The pedagogical quality of the out-of-school care facilities in the Netherlands is rated as satisfactory to more than satisfactory, according researchers at the UvA’s Kohnstamm Institute, following a national opinion survey funded by the Ministry of Social Affairs and Employment that was conducted among a representative sample of respondents. The survey results will be presented to the Lower House of Dutch Parliament on Monday, 8 October.
Parents, children and pedagogical staff are generally satisfied with the quality of out-of-school care facilities. Their score of ‘satisfactory’ is consistent with the results of the objective assessments conducted by trained observers during their observation of 33 aspects of out-of-school care throughout an entire afternoon session of 78 out-of-school care locations. The assessments resulted in a satisfactory score, and occasionally a more than satisfactory score in all areas. Some aspects scored above average, such as the layout of the spaces and the timetable and activities offered. Other aspects could be improved. The materials for ‘language and thinking’ and ‘music, dance and drama’, for instance, are somewhat meagre, and mutual contacts between the out-of-school care facilities and primary schools require improvement.
During visits to the out-of-school care facilities, the interactions between the pedagogical staff and the children were recorded on film. The footage was subsequently reviewed by trained observers, who assessed the six interaction skills which good pedagogical staff are required to possess. In caring for the children and ensuring their well-being, as a group the pedagogical staff received a score of more than satisfactory for their performance in offering ‘emotional support’ to the children, showing respect for their independence, and for ‘managing and supervising’ the group. The more educational skills, i.e. ‘talking and explaining’ and ‘encouraging development’, were rated as satisfactory and in some cases as more than satisfactory. However, the ‘supervision of social interactions’ requires improvement: pedagogical staff could encourage children to play together more and provide better supervision in helping children resolve mutual conflicts.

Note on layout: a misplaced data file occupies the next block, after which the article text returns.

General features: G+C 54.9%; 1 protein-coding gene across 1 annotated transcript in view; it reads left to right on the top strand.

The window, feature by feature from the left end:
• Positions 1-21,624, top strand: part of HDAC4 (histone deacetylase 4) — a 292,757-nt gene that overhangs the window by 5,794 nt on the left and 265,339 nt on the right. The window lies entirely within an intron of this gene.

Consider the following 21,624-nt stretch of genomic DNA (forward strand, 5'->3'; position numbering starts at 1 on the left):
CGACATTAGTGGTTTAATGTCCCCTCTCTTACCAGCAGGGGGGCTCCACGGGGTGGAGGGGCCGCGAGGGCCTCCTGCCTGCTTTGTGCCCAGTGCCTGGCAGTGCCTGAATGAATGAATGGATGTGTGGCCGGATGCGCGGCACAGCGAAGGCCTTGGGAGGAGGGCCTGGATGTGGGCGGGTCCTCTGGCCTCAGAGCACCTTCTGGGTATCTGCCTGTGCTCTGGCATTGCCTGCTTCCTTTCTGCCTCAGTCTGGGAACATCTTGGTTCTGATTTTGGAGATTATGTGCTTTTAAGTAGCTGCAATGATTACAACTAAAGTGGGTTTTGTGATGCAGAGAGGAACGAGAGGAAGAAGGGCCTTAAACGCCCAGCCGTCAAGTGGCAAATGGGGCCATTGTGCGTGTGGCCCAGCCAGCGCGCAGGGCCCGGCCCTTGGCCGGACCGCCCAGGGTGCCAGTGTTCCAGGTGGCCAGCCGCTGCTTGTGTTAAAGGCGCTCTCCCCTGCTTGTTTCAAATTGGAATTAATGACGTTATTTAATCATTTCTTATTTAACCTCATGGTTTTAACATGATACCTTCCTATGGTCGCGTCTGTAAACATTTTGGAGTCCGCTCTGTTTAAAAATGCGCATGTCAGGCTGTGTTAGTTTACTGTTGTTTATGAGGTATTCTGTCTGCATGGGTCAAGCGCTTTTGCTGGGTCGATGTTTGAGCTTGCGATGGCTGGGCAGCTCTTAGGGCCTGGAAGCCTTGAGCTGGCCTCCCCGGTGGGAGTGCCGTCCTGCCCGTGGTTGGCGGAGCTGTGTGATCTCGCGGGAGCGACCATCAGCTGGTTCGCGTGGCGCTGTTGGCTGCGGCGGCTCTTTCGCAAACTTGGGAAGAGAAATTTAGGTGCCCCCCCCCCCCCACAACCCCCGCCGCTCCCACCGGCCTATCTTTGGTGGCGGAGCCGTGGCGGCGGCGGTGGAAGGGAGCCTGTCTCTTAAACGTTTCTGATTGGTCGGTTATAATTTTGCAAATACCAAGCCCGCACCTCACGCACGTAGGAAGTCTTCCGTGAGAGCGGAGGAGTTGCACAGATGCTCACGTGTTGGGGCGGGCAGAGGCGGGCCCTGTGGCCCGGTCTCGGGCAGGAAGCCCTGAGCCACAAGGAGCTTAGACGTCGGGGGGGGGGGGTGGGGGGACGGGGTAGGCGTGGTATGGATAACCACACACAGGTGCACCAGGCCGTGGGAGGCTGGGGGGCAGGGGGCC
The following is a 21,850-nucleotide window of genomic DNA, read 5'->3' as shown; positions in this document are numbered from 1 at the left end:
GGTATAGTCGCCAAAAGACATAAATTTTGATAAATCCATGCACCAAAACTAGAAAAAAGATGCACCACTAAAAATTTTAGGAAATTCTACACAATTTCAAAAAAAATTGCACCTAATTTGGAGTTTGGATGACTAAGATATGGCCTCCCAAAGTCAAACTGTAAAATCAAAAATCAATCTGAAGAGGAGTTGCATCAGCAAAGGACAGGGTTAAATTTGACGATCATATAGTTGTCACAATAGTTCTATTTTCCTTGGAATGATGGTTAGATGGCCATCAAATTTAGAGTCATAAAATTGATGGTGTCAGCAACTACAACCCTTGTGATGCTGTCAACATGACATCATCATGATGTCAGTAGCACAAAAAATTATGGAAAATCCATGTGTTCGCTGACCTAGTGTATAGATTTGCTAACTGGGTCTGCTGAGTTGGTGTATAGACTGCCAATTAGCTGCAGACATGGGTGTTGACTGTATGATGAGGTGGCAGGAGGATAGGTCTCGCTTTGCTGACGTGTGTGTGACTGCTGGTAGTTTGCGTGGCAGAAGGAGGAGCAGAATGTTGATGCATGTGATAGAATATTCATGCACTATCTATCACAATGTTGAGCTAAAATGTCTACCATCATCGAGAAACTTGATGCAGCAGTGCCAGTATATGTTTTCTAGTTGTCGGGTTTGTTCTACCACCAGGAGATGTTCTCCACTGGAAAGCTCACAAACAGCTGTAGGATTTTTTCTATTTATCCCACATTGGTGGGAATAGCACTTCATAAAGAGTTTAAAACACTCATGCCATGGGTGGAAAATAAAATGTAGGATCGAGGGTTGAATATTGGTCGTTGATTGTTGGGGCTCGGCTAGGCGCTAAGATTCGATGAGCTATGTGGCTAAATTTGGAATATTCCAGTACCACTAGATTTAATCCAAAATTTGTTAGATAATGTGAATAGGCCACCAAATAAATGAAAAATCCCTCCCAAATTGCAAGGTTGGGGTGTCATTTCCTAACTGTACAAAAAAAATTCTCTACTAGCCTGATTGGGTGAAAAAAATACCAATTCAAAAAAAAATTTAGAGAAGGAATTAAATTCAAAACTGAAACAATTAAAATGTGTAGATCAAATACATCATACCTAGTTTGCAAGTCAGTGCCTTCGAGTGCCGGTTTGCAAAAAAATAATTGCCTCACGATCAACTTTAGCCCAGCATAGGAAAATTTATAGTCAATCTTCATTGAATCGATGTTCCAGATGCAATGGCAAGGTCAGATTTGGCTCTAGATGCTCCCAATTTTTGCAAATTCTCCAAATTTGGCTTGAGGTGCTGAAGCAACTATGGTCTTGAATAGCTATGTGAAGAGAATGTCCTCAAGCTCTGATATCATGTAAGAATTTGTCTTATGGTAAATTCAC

The researchers also developed an Out-of-School Care Quality Monitor (Kwaliteitsmonitor BSO) that will enable the locations and organisations offering out-of-school care to monitor the pedagogic quality of their own facilities. The quality monitor will be published by Uitgeverij SWP in early October. All childcare organisations providing out-of-school care will receive a copy of the Quality Monitor from Bureau Kwaliteit Kinderopvang.
Boogaard, M. & Van Daalen-Kapteijns, M. (2012). ‘Pedagogische kwaliteit van buitenschoolse opvang in Nederland’. Report 879 (The pedagogical quality of out-of-school care facilities in the Netherlands). Amsterdam: Kohnstamm Institute
Boogaard, M., Van Daalen-Kapteijns, M. & Gevers Deynoot-Schaub, M. (2012). ‘De Kwaliteitsmonitor BSO. Een instrument waarmee de buitenschoolse opvang de eigen pedagogische kwaliteit in kaart kan brengen’. (The Out-of-School Care Quality Monitor. An instrument to help out-of-school care facilities monitor the pedagogical quality of their facilities). Amsterdam SWP.